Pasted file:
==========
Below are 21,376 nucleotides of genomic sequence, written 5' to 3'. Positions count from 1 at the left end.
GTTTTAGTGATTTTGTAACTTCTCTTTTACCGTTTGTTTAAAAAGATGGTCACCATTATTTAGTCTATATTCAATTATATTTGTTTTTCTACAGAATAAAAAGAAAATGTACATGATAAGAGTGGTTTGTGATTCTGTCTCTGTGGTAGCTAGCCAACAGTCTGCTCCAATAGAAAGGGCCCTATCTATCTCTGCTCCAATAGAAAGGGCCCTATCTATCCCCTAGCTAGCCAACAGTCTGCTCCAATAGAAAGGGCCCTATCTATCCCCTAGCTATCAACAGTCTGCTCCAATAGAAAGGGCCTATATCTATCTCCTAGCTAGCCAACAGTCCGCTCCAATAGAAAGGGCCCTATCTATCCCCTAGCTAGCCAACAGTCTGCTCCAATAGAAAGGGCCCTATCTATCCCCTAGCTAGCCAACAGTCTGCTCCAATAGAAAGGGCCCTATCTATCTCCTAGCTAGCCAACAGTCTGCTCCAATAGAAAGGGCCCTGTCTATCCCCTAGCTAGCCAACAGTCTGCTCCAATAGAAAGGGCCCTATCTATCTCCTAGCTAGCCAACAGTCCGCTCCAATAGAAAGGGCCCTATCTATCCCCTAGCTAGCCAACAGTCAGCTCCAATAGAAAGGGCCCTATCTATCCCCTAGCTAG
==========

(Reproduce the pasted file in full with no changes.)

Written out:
Below are 21,376 nucleotides of genomic sequence, written 5' to 3'. Positions count from 1 at the left end.
GTTTTAGTGATTTTGTAACTTCTCTTTTACCGTTTGTTTAAAAAGATGGTCACCATTATTTAGTCTATATTCAATTATATTTGTTTTTCTACAGAATAAAAAGAAAATGTACATGATAAGAGTGGTTTGTGATTCTGTCTCTGTGGTAGCTAGCCAACAGTCTGCTCCAATAGAAAGGGCCCTATCTATCTCTGCTCCAATAGAAAGGGCCCTATCTATCCCCTAGCTAGCCAACAGTCTGCTCCAATAGAAAGGGCCCTATCTATCCCCTAGCTATCAACAGTCTGCTCCAATAGAAAGGGCCTATATCTATCTCCTAGCTAGCCAACAGTCCGCTCCAATAGAAAGGGCCCTATCTATCCCCTAGCTAGCCAACAGTCTGCTCCAATAGAAAGGGCCCTATCTATCCCCTAGCTAGCCAACAGTCTGCTCCAATAGAAAGGGCCCTATCTATCTCCTAGCTAGCCAACAGTCTGCTCCAATAGAAAGGGCCCTGTCTATCCCCTAGCTAGCCAACAGTCTGCTCCAATAGAAAGGGCCCTATCTATCTCCTAGCTAGCCAACAGTCCGCTCCAATAGAAAGGGCCCTATCTATCCCCTAGCTAGCCAACAGTCAGCTCCAATAGAAAGGGCCCTATCTATCCCCTAGCTAG